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Author Topic: What brand/type of oil do you use? What do you think about Synthetics?  (Read 3727 times)
Garymci5
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« Reply #15 on: October 24, 2009, 09:12:53 PM »


How bout the Royal Purple Huh
http://www.ro-quip.com/Technical_Docs/Royal%20Purple/Industrial%20fluids/RP%20Motor%20Oil_ps.pdf

Says "Royal Purple 40 DD is recommended for operation with Detroit Diesel
Series 149 Two-Stroke Cycle Engines running with the percentage of fuel
sulfur less than 0.5 percent mass."    Mine is only a series 71,  Any body running a series 149 in their bus?


They do claim CF-2 on their 40w



A 16V149 would sure make for great hill climbing, might even lay rubber  Grin

I check the link and noticed a very low TBN (at least the spec if published). Add to that a TBN of only 8 compared to 12 for Amsoil. Eight might be okay for gas engines, but won't find it's way into my diesel. I want crankcase acides neutralized and don't want to change oil all the time. Do they guarantee extended drain? If not then it's not very cost effective, which Amsoil certainly is, no matter what angle it's looked at.

Now this is not to say RP isn't a good quality oil. But considering the many aspect of oil, cost and durability, I've yet to find anything better than Amsoil. If that ever happens, I will take a good hard look and seriously consider a change.
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Cheers,
Gary

Buy your oil at true wholesale prices!:
http://www.synthetic-motor-oilsite.com/1688537
bevans6
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« Reply #16 on: October 25, 2009, 05:01:22 AM »

In a huge FWIW moment...

QUOTE: "That they would have to reforumlate the oil, detracting from it's protection, to meet the API spec. . ."    That sounds like marketing/ sales hot air to me. What ever happened to 'meets or exceeds' ?

this is probably true.  In order to meet the new CJ-4 spec most oils had to have levels of detergent and friction modifiers like ZDDP reduced to meet the sulphated ash content requirement of 1.0   In most engines, high detergent and additive package level were something to boast about.  They contribute mightily to Amsoil's ability to recommend extended drain intervals.  Part of what I read is that oil manufacturers of CJ-4 who used to recommend extended intervals with earlier formulations now recommend sticking to the engine manufacturers drain intervals, until a testing routine can be established.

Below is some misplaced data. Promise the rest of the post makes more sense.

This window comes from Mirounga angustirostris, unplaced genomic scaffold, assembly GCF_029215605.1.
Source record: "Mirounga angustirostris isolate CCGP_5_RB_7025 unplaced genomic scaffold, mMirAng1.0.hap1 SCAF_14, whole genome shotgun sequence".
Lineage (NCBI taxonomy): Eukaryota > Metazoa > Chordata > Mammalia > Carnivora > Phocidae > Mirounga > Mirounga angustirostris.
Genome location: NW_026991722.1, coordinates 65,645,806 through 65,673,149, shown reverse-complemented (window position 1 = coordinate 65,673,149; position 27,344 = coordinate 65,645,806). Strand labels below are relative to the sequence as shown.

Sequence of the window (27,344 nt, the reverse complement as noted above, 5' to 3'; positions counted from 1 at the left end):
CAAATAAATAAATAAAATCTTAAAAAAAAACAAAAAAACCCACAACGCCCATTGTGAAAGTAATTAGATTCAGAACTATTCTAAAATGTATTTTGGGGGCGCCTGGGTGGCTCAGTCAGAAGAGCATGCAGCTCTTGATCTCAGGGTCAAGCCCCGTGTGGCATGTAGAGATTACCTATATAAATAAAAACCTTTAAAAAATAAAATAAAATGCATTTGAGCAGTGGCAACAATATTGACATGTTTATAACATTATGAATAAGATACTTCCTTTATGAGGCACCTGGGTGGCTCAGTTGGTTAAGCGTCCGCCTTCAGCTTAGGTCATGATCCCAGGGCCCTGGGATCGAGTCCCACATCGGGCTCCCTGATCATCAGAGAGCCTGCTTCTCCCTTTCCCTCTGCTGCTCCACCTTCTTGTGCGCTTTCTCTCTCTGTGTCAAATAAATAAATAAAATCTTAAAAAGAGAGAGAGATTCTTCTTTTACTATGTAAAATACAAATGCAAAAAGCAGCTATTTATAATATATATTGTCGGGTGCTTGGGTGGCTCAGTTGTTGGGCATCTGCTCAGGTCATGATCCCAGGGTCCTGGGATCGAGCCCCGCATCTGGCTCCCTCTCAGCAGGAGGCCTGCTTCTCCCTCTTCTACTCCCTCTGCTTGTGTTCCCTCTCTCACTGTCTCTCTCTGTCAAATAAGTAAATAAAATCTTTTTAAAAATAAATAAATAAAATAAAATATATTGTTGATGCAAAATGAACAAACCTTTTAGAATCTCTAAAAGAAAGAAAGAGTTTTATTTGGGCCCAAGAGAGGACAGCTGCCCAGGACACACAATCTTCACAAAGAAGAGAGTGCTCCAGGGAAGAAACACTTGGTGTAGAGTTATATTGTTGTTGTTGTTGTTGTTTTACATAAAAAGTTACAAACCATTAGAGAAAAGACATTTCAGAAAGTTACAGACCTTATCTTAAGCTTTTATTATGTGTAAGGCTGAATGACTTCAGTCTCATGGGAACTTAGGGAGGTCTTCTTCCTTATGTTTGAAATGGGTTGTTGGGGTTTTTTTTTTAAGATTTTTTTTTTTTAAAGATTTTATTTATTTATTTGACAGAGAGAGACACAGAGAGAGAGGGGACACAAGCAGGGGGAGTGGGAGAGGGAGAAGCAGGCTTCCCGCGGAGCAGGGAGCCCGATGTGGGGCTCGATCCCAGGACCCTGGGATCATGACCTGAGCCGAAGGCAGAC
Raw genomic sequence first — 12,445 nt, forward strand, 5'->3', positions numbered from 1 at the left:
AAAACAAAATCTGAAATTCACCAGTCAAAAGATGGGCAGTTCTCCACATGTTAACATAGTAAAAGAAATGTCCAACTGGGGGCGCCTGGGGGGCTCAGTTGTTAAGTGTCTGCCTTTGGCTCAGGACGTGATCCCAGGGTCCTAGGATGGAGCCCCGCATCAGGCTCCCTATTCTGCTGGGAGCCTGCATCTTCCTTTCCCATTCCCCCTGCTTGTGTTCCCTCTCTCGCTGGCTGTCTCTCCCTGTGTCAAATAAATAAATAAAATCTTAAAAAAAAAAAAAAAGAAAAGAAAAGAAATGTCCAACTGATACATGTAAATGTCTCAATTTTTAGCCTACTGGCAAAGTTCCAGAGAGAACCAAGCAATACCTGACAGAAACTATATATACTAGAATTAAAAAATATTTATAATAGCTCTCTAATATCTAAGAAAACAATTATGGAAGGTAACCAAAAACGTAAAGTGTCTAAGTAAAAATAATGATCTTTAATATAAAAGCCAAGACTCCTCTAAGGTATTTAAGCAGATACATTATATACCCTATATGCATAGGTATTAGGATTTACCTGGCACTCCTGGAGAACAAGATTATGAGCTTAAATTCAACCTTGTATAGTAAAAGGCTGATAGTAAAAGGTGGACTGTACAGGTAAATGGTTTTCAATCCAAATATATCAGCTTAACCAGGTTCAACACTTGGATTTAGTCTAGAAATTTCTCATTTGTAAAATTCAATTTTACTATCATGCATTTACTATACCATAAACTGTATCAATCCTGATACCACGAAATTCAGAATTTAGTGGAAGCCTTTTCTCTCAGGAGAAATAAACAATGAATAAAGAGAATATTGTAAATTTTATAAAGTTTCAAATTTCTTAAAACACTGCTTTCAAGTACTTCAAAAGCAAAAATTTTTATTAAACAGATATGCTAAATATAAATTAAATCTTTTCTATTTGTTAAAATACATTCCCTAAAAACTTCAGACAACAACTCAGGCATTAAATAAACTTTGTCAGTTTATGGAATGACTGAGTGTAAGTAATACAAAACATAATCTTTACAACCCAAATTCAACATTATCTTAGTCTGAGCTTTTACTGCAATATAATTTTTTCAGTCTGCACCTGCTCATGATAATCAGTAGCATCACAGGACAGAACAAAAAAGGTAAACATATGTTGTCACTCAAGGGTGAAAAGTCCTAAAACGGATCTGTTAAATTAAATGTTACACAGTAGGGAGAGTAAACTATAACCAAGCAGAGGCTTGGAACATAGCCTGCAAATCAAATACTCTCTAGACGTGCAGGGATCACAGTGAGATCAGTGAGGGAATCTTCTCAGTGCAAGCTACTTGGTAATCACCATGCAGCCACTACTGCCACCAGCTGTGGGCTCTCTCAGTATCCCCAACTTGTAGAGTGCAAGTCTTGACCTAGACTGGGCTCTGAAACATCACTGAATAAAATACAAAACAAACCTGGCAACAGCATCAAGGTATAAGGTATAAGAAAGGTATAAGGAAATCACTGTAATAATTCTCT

I'm going to stick to CF-2 as long as I can find it in my DD.  But - I run flat tappet race engines for myself and for customers, and have been recommending diesel oils for break in due to the higher levels of ZDDP, hence my fascination with oil formulations.  We all missed when the car oils were reformulated to reduce additives, ZDDP dropped to about half of what we needed.  We lost a brand new cam in a brand new $15K race engine, and no one was happy, and I got very paranoid...

brian
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1980 MCI MC-5C, 8V-71T from a M-110 self propelled howitzer
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wayne
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« Reply #17 on: October 25, 2009, 07:03:14 AM »

I have read this subject everytime it has hit the boards for the past few years. Still don't know what to use. I know my friend runs 12 new Kenworth supertrains and swears by all synthetics due to fuel mileage and extended drain savings. He has been using all syns for the past 5 years and has his own research numbers to back it up. I don't personally know anyone who has used synthetics in a two stroke, but I wish I did. I believe the cold weather starting and extended sitting times are big issues but I also asked Williams Detroit Diesel in Dearborn, MI (about 5 years ago) and was told to NOT use synthetic oils in my 8v92ta.  HuhHuhHuh?
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« Reply #18 on: October 25, 2009, 07:20:43 AM »